Ordered Line Integral Methods for Solving the Eikonal Equation

Abstract

We present a family of fast and accurate Dijkstra-like solvers for the eikonal equation and factored eikonal equation which compute solutions on a regular grid by solving local variational minimization problems. Our methods converge linearly but compute significantly more accurate solutions than competing first order methods. In 3D, we present two different families of algorithms which significantly reduce the number of FLOPs needed to obtain an accurate solution to the eikonal equation. One method employs a fast search using local characteristic directions to prune unnecessary updates, and the other uses the theory of constrained optimization to achieve the same end. The proposed solvers are more efficient than the standard fast marching method in terms of the relationship between error and CPU time. We also modify our method for use with the additively factored eikonal equation, which can be solved locally around point sources to maintain linear convergence. We conduct extensive numerical simulations and provide theoretical justification for our approach. A library that implements the proposed solvers is available on GitHub.

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Notes

  1. 1.

    We thank D. Qi for helpful discussions regarding this problem.

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Acknowledgements

We thank Prof. A. Vladimirsky for valuable discussions during the course of this project.

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Correspondence to Samuel F. Potter.

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This work was partially supported by NSF Career Grant DMS1554907 and MTECH Grant No. 6205.

Appendices

Minimum actional integral for the eikonal equation

The eikonal equation (Eq. 1) is a Hamilton–Jacobi equation for u. If we let each fixed characteristic (ray) of the eikonal equation be parametrized by some parameter \(\sigma \) and denote \(p \equiv \nabla u\), the corresponding Hamiltonian is:

$$\begin{aligned} H{(p, x)} = \frac{\left\| p\right\| ^2}{2} - \frac{s(x)^2}{2} = 0. \end{aligned}$$
(43)

Since \(H = 0\), Eq. 43 implies \(L = \sup _p (\langle p, x' \rangle - H) = s(x) \left\| x'\right\| \). Since \(x' = \partial _p H = p\) and \(\left\| p\right\| = s(x)\) can be expressed as:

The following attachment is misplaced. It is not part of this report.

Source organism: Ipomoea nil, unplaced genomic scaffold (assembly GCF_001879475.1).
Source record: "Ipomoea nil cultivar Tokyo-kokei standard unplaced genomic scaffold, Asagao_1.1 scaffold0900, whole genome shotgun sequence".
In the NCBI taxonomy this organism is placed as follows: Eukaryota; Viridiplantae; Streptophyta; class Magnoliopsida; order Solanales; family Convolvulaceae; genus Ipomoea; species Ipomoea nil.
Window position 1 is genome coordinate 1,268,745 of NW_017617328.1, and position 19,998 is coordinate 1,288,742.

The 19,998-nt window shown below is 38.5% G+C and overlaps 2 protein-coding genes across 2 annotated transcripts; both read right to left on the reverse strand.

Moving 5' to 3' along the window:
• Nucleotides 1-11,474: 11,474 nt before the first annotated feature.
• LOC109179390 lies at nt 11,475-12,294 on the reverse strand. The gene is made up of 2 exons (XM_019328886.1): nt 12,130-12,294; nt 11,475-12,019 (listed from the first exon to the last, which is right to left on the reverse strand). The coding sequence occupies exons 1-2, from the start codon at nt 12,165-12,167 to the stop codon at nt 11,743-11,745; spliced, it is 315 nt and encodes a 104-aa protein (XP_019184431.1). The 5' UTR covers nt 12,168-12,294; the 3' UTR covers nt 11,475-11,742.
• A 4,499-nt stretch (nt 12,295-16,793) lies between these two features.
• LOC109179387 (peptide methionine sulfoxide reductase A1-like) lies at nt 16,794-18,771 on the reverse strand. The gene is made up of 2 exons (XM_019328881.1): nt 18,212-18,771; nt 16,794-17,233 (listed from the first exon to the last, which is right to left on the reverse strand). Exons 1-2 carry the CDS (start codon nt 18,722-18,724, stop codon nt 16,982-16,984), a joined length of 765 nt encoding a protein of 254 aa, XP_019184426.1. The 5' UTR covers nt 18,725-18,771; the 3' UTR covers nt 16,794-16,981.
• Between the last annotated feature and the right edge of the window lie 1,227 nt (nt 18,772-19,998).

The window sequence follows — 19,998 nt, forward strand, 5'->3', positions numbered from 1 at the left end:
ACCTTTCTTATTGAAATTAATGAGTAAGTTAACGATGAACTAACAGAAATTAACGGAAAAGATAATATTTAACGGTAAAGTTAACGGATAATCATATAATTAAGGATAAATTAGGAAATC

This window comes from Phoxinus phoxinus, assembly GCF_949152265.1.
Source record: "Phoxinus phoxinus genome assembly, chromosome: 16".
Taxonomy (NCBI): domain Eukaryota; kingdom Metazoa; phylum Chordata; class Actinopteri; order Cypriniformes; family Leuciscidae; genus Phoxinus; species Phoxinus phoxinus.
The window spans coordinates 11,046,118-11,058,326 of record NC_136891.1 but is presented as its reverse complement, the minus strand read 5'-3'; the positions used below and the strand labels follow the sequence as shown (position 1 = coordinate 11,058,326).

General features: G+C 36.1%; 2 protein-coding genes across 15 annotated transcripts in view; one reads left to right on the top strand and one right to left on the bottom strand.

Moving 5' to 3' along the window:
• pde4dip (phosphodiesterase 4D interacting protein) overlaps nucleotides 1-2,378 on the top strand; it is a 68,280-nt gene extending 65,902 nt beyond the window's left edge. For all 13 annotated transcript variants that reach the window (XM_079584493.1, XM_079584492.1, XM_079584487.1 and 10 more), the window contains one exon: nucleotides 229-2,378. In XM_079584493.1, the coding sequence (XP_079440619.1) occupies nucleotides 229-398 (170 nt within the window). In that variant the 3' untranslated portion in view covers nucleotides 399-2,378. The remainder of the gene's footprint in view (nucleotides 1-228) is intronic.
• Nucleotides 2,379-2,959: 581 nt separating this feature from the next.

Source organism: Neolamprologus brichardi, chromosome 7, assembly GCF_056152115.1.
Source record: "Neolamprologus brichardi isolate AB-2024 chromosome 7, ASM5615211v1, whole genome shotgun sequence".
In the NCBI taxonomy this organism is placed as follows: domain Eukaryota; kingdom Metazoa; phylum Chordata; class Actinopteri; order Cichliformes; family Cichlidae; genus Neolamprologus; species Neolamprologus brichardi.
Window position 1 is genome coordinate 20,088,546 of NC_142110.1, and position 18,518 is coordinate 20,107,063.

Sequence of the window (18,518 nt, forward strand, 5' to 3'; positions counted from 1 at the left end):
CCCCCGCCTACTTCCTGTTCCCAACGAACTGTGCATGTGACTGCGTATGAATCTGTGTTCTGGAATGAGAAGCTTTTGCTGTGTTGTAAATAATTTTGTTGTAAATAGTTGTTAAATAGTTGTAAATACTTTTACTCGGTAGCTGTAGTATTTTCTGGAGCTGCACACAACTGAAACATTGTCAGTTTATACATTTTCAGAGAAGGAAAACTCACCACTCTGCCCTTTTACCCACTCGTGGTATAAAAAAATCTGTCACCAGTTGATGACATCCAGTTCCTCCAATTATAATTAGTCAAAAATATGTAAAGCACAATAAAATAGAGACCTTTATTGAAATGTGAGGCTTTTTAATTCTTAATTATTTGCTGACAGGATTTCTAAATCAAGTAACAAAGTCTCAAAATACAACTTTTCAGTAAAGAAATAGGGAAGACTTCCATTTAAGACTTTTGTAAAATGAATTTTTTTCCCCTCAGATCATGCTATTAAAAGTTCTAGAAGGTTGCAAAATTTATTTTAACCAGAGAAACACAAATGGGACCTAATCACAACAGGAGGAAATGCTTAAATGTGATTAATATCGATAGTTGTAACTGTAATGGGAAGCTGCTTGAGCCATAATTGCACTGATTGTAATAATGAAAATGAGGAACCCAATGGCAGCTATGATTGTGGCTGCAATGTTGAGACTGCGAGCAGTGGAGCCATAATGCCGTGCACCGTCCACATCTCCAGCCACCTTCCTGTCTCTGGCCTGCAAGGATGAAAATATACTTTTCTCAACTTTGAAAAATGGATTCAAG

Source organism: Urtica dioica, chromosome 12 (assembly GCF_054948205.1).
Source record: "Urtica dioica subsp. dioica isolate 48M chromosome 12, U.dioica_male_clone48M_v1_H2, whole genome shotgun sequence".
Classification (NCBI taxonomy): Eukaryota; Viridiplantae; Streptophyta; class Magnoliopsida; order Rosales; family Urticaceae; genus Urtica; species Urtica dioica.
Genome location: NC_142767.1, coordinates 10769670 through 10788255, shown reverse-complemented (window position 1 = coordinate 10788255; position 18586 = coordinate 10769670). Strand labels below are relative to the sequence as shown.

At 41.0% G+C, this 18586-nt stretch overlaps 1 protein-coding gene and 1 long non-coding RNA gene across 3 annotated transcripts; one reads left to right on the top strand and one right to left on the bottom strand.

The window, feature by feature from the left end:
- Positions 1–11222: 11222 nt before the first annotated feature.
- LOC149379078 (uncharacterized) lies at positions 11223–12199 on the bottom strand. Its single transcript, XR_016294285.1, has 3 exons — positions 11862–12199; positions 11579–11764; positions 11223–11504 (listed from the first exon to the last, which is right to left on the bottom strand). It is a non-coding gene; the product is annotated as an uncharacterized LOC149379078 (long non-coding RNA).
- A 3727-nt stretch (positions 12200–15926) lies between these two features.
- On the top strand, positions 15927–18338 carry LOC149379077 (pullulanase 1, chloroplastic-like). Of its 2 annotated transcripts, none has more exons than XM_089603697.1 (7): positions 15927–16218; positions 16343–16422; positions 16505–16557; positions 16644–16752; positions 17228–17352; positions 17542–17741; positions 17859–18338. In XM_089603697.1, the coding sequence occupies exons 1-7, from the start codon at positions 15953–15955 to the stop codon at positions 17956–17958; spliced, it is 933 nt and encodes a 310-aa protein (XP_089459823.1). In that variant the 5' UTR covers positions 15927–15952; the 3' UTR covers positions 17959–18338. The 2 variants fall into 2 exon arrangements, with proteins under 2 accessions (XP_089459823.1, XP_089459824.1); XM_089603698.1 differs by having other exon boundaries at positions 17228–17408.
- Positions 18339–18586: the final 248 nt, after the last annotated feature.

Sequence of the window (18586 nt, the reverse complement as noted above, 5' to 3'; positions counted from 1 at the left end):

$$\begin{aligned} L(x, x') = \langle p, x'\rangle = \langle x', x'\rangle = \langle \nabla u, x' \rangle = \frac{du}{d\sigma }. \end{aligned}$$
(44)

Let \(x(\sigma )\) be a characteristic arriving at \(\hat{x} = x(\hat{\sigma })\) from \(x_0 = x(0)\), which lies on the expanding front. Integrating from 0 to \(\hat{\sigma }\) and letting \(\hat{u} = u(\hat{x})\) and \(u_0 = u(x_0)\):

$$\begin{aligned} \hat{u} - u_0 = \int _{0}^{\hat{\sigma }} L(x, x') d\sigma = \int _{0}^{\hat{\sigma }} s(x) \left\| x'\right\| d\sigma = \int _0^L s(x) dl, \end{aligned}$$
(45)

where L is the length of the characteristic from \(x_0\) to \(\hat{x}\) and dl is the length element. A characteristic of Eq. 1 minimizes Eq. 45 over admissible paths. Then, if \(\hat{x}\) is fixed and \(\alpha \) is an arc-length parametrized curve with \(\alpha (L) = \hat{x}\), Eq. 45 is equivalent to:

$$\begin{aligned} \hat{u} = u(\hat{x}) = \min _\alpha \left\{ u(\alpha (0)) + \int _\alpha s(x) dl\right\} . \end{aligned}$$
(46)

Our update procedure is based on Eq. 46. This problem may have multiple local minima—\(\hat{u}\) above corresponds to the first arrival, which is what interests us primarily in this work.

Skipping Updates in the Bottom-Up Family of Algorithms

In this section, we describe how to use the KKT conditions to skip updates in the bottom-up algorithms. In this section, we write:

$$\begin{aligned} A = \begin{bmatrix} -1&\\&\ddots&\\&-1 \\ 1&\cdots&1 \end{bmatrix} \in \mathbb {R}^{d + 1 \times d}, \qquad b = \begin{bmatrix} 0 \\ \vdots \\ 0 \\ 1 \end{bmatrix} \in \mathbb {R}^{d + 1} \end{aligned}$$
(47)

Using these, the set \(\Delta ^d\) can be written as a linear matrix inequality:

$$\begin{aligned} \lambda \in \Delta ^d \iff A\lambda \le b \end{aligned}$$
(48)

Let \(\mu \in \mathbb {R}^{d + 1}\) be the vector of Lagrange multipliers. Then, the Lagrangian function for Eq. 14 is:

$$\begin{aligned} L(\lambda , \mu ) = F(\lambda ) + (A\lambda - b)^\top \mu . \end{aligned}$$
(49)

Since \(F_0\) is strictly convex and since we assume h is small enough for \(F_1\) to be strictly convex, if \(\lambda ^*\) lies on the boundary of \(\Delta ^d\), we only need to check that the optimum Lagrange multipliers \(\mu ^*\) are dual feasible; i.e., whether \(\mu ^* \ge 0\) (this follows directly from the standard KKT conditions [4, 36]). For a fixed \(\lambda \in \Delta ^d\), define the set of indices of active constraints:

$$\begin{aligned} \mathcal {I} = \left\{ i : (A\lambda - b)_i = 0\right\} \end{aligned}$$
(50)

That is, \(i \in \mathcal {I}\) if the ith inequality holds with equality (“is active”). Stationarity then requires:

$$\begin{aligned} A^\top _{\mathcal {I}} \mu _{\mathcal {I}}^* = \nabla F_i(\lambda ). \end{aligned}$$
(51)

If \(i \notin \mathcal {I}\), we set \(\mu _i^* = 0\). If \(\mu ^*_i \ge 0\) for all i, then the update may be skipped.

When implementing this, since A is sparse, it is simplest and most efficient to write out the system given by Eq. 51 and write a specialized function to solve it. Note that since we always start with a lower-dimensional interior point solution lying on the boundary of a higher-dimensional problem, we only have to compute one Lagrange multiplier.

Proofs for Sect. 3.2

Proof

(Proof of proposition 1) For the gradient, we have:

$$\begin{aligned} \nabla F_0(\lambda ) = {\delta U}+ \frac{s^{\theta } h}{2 \Vert p_\lambda \Vert } \nabla p_\lambda ^\top p_\lambda = {\delta U}+ \frac{s^{\theta } h}{\Vert p_\lambda \Vert } {\delta P}^\top p_\lambda , \end{aligned}$$